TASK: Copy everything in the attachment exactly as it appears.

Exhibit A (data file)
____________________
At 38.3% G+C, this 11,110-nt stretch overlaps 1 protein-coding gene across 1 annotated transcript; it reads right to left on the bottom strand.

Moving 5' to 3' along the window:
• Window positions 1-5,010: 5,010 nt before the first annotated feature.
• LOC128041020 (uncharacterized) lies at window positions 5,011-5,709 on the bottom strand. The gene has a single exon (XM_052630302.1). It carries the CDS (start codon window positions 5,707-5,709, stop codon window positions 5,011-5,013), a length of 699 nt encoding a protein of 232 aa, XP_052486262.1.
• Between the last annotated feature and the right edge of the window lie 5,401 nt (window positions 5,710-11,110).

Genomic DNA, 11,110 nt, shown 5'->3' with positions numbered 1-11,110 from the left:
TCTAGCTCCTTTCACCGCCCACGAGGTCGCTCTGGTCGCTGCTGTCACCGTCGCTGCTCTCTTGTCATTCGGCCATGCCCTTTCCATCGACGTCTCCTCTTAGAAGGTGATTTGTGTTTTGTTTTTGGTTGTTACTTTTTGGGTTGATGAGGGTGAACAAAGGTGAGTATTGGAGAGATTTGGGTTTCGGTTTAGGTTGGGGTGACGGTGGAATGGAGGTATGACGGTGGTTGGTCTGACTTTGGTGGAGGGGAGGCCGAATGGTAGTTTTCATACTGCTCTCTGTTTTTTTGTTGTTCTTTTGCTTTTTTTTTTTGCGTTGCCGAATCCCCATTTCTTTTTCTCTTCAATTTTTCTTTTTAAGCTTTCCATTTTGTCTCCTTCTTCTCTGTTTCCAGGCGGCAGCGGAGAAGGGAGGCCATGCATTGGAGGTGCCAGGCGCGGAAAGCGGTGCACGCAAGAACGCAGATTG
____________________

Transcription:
At 38.3% G+C, this 11,110-nt stretch overlaps 1 protein-coding gene across 1 annotated transcript; it reads right to left on the bottom strand.

Moving 5' to 3' along the window:
• Window positions 1-5,010: 5,010 nt before the first annotated feature.
• LOC128041020 (uncharacterized) lies at window positions 5,011-5,709 on the bottom strand. The gene has a single exon (XM_052630302.1). It carries the CDS (start codon window positions 5,707-5,709, stop codon window positions 5,011-5,013), a length of 699 nt encoding a protein of 232 aa, XP_052486262.1.
• Between the last annotated feature and the right edge of the window lie 5,401 nt (window positions 5,710-11,110).

Genomic DNA, 11,110 nt, shown 5'->3' with positions numbered 1-11,110 from the left:
TCTAGCTCCTTTCACCGCCCACGAGGTCGCTCTGGTCGCTGCTGTCACCGTCGCTGCTCTCTTGTCATTCGGCCATGCCCTTTCCATCGACGTCTCCTCTTAGAAGGTGATTTGTGTTTTGTTTTTGGTTGTTACTTTTTGGGTTGATGAGGGTGAACAAAGGTGAGTATTGGAGAGATTTGGGTTTCGGTTTAGGTTGGGGTGACGGTGGAATGGAGGTATGACGGTGGTTGGTCTGACTTTGGTGGAGGGGAGGCCGAATGGTAGTTTTCATACTGCTCTCTGTTTTTTTGTTGTTCTTTTGCTTTTTTTTTTTGCGTTGCCGAATCCCCATTTCTTTTTCTCTTCAATTTTTCTTTTTAAGCTTTCCATTTTGTCTCCTTCTTCTCTGTTTCCAGGCGGCAGCGGAGAAGGGAGGCCATGCATTGGAGGTGCCAGGCGCGGAAAGCGGTGCACGCAAGAACGCAGATTG